Re: “Mudd Should Reconsider Core,” Oct. 12 Opinions article.
As a senior scientist who regularly interviews and hires college graduates for a major corporation, I consider closely the range of courses a student has taken and would offer several opinions counter to the writer. The Core program is typical of most engineering colleges, providing a solid multidisciplinary foundation and providing early exposure to help students choose their career path among the engineering disciplines. Having sustained a high-tech international career through more than 30 years of economic good and bad times, I can personally attest that the breadth of technologies you are exposed to in your undergraduate studies will contribute strongly to your ability to master the new technologies that will emerge during your working lifetime.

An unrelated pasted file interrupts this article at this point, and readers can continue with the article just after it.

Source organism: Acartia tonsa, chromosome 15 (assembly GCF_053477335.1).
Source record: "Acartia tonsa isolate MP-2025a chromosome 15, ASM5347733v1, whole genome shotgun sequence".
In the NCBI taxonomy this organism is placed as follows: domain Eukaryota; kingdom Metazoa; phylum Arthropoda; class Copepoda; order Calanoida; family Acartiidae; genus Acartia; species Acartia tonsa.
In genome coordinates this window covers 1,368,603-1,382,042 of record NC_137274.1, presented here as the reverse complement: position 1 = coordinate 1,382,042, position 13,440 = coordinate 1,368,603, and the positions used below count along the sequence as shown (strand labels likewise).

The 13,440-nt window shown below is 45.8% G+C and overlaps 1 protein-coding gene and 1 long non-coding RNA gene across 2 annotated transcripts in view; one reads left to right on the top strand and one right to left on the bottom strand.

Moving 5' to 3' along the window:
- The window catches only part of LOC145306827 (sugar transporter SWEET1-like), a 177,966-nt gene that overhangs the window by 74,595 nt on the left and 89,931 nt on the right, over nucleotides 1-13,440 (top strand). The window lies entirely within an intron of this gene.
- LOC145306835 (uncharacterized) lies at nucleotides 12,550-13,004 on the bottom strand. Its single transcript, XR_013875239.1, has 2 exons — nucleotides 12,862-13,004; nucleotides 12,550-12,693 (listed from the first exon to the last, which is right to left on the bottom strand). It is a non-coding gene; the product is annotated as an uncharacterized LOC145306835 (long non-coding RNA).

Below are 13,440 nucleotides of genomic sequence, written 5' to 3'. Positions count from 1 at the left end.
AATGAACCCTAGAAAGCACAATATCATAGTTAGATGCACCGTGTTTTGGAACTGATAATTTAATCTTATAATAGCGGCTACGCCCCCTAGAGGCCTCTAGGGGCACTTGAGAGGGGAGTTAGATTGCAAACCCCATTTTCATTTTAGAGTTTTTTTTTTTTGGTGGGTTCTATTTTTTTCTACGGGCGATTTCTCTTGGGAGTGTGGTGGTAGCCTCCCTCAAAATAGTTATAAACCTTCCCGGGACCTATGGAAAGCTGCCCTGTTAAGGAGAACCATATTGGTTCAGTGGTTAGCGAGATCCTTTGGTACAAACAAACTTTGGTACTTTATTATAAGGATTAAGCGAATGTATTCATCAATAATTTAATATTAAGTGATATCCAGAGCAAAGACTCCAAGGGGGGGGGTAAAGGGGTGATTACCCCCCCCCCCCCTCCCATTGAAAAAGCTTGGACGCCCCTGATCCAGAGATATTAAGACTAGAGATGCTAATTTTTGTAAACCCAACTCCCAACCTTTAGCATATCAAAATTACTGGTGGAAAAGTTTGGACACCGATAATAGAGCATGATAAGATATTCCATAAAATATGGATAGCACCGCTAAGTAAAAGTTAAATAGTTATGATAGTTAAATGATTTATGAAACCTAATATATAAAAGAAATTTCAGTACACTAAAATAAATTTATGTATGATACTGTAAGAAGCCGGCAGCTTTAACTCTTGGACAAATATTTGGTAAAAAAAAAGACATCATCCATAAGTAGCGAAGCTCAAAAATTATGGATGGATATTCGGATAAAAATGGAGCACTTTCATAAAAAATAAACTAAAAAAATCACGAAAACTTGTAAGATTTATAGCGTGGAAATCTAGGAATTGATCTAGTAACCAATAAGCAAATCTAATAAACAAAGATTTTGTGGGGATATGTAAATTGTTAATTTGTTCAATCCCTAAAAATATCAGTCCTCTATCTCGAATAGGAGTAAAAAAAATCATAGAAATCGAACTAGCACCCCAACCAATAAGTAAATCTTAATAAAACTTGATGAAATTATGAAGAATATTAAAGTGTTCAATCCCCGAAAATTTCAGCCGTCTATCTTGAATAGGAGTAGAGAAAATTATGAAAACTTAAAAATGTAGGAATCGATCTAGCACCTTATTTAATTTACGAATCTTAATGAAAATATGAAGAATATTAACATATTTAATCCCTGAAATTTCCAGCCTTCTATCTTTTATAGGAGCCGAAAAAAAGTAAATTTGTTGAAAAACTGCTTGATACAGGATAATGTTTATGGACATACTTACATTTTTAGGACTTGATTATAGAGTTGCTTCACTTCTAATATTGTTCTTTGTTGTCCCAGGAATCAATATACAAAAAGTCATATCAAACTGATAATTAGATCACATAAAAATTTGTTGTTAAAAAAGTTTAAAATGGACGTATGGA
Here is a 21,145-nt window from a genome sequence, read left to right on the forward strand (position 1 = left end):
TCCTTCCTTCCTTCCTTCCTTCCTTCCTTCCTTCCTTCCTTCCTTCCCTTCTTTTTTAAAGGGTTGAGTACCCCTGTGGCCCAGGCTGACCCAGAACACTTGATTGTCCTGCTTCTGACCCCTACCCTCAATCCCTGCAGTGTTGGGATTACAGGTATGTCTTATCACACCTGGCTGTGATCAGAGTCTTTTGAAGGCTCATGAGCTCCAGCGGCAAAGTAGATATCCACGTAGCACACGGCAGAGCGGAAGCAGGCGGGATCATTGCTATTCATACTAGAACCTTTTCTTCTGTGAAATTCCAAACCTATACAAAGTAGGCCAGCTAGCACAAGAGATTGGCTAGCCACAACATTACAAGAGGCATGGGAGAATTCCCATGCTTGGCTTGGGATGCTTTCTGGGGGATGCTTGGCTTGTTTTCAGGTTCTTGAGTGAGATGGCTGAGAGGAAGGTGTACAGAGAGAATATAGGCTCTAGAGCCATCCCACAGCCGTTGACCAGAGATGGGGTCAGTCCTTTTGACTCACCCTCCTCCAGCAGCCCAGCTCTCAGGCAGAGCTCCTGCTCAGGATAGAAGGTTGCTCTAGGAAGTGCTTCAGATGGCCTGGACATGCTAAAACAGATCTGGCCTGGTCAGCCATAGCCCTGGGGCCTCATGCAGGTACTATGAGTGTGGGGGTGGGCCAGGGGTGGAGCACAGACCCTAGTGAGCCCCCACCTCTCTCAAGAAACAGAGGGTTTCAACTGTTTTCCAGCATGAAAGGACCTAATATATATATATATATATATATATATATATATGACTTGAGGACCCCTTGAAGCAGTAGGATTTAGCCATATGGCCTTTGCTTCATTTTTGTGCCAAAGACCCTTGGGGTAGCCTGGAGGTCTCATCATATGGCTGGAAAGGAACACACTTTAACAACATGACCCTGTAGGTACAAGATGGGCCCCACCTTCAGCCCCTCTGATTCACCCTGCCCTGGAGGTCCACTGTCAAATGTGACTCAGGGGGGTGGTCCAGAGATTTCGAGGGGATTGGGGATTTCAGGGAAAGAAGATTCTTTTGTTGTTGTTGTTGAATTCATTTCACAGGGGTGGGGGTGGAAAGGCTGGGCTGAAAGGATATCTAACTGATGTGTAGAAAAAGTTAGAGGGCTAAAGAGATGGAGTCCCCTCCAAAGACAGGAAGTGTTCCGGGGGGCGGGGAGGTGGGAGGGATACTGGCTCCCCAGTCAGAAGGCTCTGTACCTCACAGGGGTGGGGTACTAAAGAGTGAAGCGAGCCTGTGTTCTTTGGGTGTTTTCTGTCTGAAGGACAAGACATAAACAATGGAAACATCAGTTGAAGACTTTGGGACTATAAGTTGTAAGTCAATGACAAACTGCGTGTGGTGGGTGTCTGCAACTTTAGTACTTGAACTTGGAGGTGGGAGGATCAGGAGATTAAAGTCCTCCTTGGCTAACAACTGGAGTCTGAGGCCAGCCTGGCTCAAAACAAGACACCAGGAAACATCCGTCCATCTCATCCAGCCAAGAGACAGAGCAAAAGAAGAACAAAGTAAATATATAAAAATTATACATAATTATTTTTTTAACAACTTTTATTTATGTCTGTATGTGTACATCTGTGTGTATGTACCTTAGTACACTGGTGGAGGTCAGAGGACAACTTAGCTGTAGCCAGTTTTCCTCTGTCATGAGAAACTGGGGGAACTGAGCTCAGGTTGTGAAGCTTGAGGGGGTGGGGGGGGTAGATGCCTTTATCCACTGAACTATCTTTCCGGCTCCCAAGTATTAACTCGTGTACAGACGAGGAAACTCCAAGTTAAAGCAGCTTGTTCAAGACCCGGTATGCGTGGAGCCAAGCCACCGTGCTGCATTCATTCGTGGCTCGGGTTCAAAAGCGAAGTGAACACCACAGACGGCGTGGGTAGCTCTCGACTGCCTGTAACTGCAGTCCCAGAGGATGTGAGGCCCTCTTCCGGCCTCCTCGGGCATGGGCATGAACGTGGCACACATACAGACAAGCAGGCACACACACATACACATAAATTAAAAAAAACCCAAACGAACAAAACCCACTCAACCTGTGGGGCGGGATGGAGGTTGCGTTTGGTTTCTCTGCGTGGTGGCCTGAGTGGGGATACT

Post-graduation studies of scientists and engineers have repeatedly shown that the more years they work, the more they use and value the breadth of course work they were exposed to as undergraduates.
As someone who has guided software development, I can definitely say that the narrow specialization of study serves the computer science majors worst. Programmers who lack domain knowledge write absolutely the poorest code from a user’s standpoint—code that resembles a car with two steering wheels, one detached and both located inside the trunk.
If you’re concerned about more depth in a specific field, get a master’s degree. The bachelor’s degree is to help students refine their area of interest, and provide a broad base from which to launch a lifetime of on-the-job learning. The Core serves that purpose well, which is why it is typical of most engineering colleges.
Mr. Kim Head
BS, Geophysics, 1978; MBA, 1986